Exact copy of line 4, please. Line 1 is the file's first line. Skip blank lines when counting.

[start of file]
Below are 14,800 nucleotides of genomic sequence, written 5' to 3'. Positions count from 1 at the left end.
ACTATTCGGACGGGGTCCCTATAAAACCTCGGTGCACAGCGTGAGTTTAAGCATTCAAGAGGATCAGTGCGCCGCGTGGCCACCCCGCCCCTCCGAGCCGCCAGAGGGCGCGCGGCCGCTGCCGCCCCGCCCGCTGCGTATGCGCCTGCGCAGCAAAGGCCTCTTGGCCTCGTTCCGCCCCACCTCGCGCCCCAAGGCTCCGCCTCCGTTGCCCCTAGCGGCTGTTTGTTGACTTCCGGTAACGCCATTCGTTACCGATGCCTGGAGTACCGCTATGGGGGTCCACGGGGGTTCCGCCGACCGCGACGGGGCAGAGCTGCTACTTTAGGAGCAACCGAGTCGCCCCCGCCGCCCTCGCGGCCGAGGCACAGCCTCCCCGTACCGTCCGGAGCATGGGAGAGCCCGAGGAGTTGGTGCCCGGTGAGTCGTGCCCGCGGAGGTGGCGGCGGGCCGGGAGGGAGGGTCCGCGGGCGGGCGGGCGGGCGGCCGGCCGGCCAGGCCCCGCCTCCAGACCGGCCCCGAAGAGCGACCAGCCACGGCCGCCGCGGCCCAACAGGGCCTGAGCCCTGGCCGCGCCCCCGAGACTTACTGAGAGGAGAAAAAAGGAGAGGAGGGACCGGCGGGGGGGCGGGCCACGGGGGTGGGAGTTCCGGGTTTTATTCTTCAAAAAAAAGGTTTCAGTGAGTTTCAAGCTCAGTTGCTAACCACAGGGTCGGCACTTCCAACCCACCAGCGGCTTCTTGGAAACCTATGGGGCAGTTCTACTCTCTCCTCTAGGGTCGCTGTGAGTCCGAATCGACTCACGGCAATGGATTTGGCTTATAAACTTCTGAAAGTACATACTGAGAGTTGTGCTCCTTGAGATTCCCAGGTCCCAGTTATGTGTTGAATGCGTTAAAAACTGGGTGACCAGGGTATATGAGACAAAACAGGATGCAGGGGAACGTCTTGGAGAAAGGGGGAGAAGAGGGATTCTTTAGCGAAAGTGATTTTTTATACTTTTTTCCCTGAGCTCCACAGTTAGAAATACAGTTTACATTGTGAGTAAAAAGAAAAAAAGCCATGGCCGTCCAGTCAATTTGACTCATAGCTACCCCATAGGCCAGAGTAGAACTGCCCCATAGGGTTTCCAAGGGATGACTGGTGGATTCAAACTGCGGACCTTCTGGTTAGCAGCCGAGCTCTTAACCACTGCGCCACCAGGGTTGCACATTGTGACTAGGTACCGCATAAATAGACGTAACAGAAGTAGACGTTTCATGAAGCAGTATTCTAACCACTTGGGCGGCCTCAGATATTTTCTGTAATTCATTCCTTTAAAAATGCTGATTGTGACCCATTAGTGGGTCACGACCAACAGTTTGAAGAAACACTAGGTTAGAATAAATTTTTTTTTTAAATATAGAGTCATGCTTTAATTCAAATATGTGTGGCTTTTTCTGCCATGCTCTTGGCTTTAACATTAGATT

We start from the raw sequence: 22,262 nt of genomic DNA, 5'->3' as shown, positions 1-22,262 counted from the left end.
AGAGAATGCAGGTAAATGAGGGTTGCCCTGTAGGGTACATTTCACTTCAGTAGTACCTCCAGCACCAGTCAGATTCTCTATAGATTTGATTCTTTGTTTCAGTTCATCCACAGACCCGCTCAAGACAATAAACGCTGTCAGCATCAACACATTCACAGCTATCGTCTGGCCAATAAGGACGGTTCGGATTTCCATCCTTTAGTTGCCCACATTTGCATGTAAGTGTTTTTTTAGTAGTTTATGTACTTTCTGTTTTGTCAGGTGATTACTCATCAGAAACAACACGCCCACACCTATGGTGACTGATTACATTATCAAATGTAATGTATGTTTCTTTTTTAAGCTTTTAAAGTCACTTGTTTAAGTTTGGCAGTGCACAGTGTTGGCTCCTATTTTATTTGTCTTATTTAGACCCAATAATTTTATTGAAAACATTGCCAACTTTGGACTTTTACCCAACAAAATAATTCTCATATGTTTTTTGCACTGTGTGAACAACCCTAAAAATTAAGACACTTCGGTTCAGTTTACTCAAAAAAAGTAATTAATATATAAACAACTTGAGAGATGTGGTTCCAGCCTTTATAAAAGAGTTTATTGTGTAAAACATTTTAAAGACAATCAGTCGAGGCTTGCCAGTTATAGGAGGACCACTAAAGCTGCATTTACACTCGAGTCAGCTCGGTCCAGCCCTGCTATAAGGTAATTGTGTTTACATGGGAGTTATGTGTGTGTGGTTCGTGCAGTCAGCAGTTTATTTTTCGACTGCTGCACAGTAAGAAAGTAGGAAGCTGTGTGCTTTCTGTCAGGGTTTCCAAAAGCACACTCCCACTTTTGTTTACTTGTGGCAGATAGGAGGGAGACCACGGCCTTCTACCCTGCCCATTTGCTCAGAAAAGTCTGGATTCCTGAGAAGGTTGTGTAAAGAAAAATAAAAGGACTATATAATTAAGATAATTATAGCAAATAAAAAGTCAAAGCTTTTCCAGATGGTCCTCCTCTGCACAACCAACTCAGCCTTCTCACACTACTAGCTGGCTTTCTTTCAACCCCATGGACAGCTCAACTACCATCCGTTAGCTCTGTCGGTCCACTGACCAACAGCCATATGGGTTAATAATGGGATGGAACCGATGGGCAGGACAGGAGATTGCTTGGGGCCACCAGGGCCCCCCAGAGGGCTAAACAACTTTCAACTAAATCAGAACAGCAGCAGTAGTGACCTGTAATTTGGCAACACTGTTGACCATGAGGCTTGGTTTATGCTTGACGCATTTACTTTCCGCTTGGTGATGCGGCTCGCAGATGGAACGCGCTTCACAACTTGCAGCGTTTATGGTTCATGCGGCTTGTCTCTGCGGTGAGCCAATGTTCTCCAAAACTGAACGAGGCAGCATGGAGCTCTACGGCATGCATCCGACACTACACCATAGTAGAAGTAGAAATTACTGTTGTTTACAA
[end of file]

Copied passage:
AGAGAATGCAGGTAAATGAGGGTTGCCCTGTAGGGTACATTTCACTTCAGTAGTACCTCCAGCACCAGTCAGATTCTCTATAGATTTGATTCTTTGTTTCAGTTCATCCACAGACCCGCTCAAGACAATAAACGCTGTCAGCATCAACACATTCACAGCTATCGTCTGGCCAATAAGGACGGTTCGGATTTCCATCCTTTAGTTGCCCACATTTGCATGTAAGTGTTTTTTTAGTAGTTTATGTACTTTCTGTTTTGTCAGGTGATTACTCATCAGAAACAACACGCCCACACCTATGGTGACTGATTACATTATCAAATGTAATGTATGTTTCTTTTTTAAGCTTTTAAAGTCACTTGTTTAAGTTTGGCAGTGCACAGTGTTGGCTCCTATTTTATTTGTCTTATTTAGACCCAATAATTTTATTGAAAACATTGCCAACTTTGGACTTTTACCCAACAAAATAATTCTCATATGTTTTTTGCACTGTGTGAACAACCCTAAAAATTAAGACACTTCGGTTCAGTTTACTCAAAAAAAGTAATTAATATATAAACAACTTGAGAGATGTGGTTCCAGCCTTTATAAAAGAGTTTATTGTGTAAAACATTTTAAAGACAATCAGTCGAGGCTTGCCAGTTATAGGAGGACCACTAAAGCTGCATTTACACTCGAGTCAGCTCGGTCCAGCCCTGCTATAAGGTAATTGTGTTTACATGGGAGTTATGTGTGTGTGGTTCGTGCAGTCAGCAGTTTATTTTTCGACTGCTGCACAGTAAGAAAGTAGGAAGCTGTGTGCTTTCTGTCAGGGTTTCCAAAAGCACACTCCCACTTTTGTTTACTTGTGGCAGATAGGAGGGAGACCACGGCCTTCTACCCTGCCCATTTGCTCAGAAAAGTCTGGATTCCTGAGAAGGTTGTGTAAAGAAAAATAAAAGGACTATATAATTAAGATAATTATAGCAAATAAAAAGTCAAAGCTTTTCCAGATGGTCCTCCTCTGCACAACCAACTCAGCCTTCTCACACTACTAGCTGGCTTTCTTTCAACCCCATGGACAGCTCAACTACCATCCGTTAGCTCTGTCGGTCCACTGACCAACAGCCATATGGGTTAATAATGGGATGGAACCGATGGGCAGGACAGGAGATTGCTTGGGGCCACCAGGGCCCCCCAGAGGGCTAAACAACTTTCAACTAAATCAGAACAGCAGCAGTAGTGACCTGTAATTTGGCAACACTGTTGACCATGAGGCTTGGTTTATGCTTGACGCATTTACTTTCCGCTTGGTGATGCGGCTCGCAGATGGAACGCGCTTCACAACTTGCAGCGTTTATGGTTCATGCGGCTTGTCTCTGCGGTGAGCCAATGTTCTCCAAAACTGAACGAGGCAGCATGGAGCTCTACGGCATGCATCCGACACTACACCATAGTAGAAGTAGAAATTACTGTTGTTTACAA